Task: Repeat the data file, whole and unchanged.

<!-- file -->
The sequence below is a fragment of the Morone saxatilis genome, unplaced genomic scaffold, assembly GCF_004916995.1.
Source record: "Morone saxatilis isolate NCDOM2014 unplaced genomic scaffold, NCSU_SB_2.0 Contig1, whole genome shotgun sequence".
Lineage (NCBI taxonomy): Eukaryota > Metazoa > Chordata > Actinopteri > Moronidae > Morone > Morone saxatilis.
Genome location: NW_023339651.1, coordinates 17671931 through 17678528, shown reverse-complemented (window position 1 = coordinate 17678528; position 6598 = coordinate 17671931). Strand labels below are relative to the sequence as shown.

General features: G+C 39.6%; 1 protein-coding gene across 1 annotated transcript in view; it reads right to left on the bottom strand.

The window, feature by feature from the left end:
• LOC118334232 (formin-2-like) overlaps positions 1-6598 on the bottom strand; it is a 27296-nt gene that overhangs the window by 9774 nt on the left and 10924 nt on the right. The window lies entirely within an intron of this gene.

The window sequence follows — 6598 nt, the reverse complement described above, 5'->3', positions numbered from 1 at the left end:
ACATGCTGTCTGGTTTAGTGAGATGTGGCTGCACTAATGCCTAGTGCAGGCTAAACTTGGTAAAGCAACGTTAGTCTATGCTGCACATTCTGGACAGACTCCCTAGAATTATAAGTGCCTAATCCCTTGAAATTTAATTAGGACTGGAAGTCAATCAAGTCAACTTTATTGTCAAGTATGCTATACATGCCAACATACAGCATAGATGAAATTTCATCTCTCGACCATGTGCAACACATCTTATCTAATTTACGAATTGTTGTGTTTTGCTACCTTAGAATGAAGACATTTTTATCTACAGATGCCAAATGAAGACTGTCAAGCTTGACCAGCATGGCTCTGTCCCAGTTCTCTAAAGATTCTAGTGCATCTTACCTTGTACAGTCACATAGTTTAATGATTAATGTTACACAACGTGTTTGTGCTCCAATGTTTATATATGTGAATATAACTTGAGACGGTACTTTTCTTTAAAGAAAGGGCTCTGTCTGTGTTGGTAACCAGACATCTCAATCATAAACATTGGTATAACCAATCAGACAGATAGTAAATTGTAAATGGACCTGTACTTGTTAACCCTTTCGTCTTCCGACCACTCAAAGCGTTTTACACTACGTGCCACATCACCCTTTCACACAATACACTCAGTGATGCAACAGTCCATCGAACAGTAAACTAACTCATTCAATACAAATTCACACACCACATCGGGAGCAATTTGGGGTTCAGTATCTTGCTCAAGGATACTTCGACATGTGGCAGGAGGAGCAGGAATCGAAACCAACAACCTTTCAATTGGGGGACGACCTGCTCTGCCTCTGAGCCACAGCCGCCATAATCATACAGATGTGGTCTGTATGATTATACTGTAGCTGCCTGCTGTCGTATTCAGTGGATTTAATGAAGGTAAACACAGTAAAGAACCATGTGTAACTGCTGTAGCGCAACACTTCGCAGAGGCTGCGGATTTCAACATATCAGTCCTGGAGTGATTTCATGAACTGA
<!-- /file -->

The sequence below is a fragment of the Morone saxatilis genome, unplaced genomic scaffold, assembly GCF_004916995.1.
Source record: "Morone saxatilis isolate NCDOM2014 unplaced genomic scaffold, NCSU_SB_2.0 Contig1, whole genome shotgun sequence".
Lineage (NCBI taxonomy): Eukaryota > Metazoa > Chordata > Actinopteri > Moronidae > Morone > Morone saxatilis.
Genome location: NW_023339651.1, coordinates 17671931 through 17678528, shown reverse-complemented (window position 1 = coordinate 17678528; position 6598 = coordinate 17671931). Strand labels below are relative to the sequence as shown.

General features: G+C 39.6%; 1 protein-coding gene across 1 annotated transcript in view; it reads right to left on the bottom strand.

The window, feature by feature from the left end:
• LOC118334232 (formin-2-like) overlaps positions 1-6598 on the bottom strand; it is a 27296-nt gene that overhangs the window by 9774 nt on the left and 10924 nt on the right. The window lies entirely within an intron of this gene.

The window sequence follows — 6598 nt, the reverse complement described above, 5'->3', positions numbered from 1 at the left end:
ACATGCTGTCTGGTTTAGTGAGATGTGGCTGCACTAATGCCTAGTGCAGGCTAAACTTGGTAAAGCAACGTTAGTCTATGCTGCACATTCTGGACAGACTCCCTAGAATTATAAGTGCCTAATCCCTTGAAATTTAATTAGGACTGGAAGTCAATCAAGTCAACTTTATTGTCAAGTATGCTATACATGCCAACATACAGCATAGATGAAATTTCATCTCTCGACCATGTGCAACACATCTTATCTAATTTACGAATTGTTGTGTTTTGCTACCTTAGAATGAAGACATTTTTATCTACAGATGCCAAATGAAGACTGTCAAGCTTGACCAGCATGGCTCTGTCCCAGTTCTCTAAAGATTCTAGTGCATCTTACCTTGTACAGTCACATAGTTTAATGATTAATGTTACACAACGTGTTTGTGCTCCAATGTTTATATATGTGAATATAACTTGAGACGGTACTTTTCTTTAAAGAAAGGGCTCTGTCTGTGTTGGTAACCAGACATCTCAATCATAAACATTGGTATAACCAATCAGACAGATAGTAAATTGTAAATGGACCTGTACTTGTTAACCCTTTCGTCTTCCGACCACTCAAAGCGTTTTACACTACGTGCCACATCACCCTTTCACACAATACACTCAGTGATGCAACAGTCCATCGAACAGTAAACTAACTCATTCAATACAAATTCACACACCACATCGGGAGCAATTTGGGGTTCAGTATCTTGCTCAAGGATACTTCGACATGTGGCAGGAGGAGCAGGAATCGAAACCAACAACCTTTCAATTGGGGGACGACCTGCTCTGCCTCTGAGCCACAGCCGCCATAATCATACAGATGTGGTCTGTATGATTATACTGTAGCTGCCTGCTGTCGTATTCAGTGGATTTAATGAAGGTAAACACAGTAAAGAACCATGTGTAACTGCTGTAGCGCAACACTTCGCAGAGGCTGCGGATTTCAACATATCAGTCCTGGAGTGATTTCATGAACTGA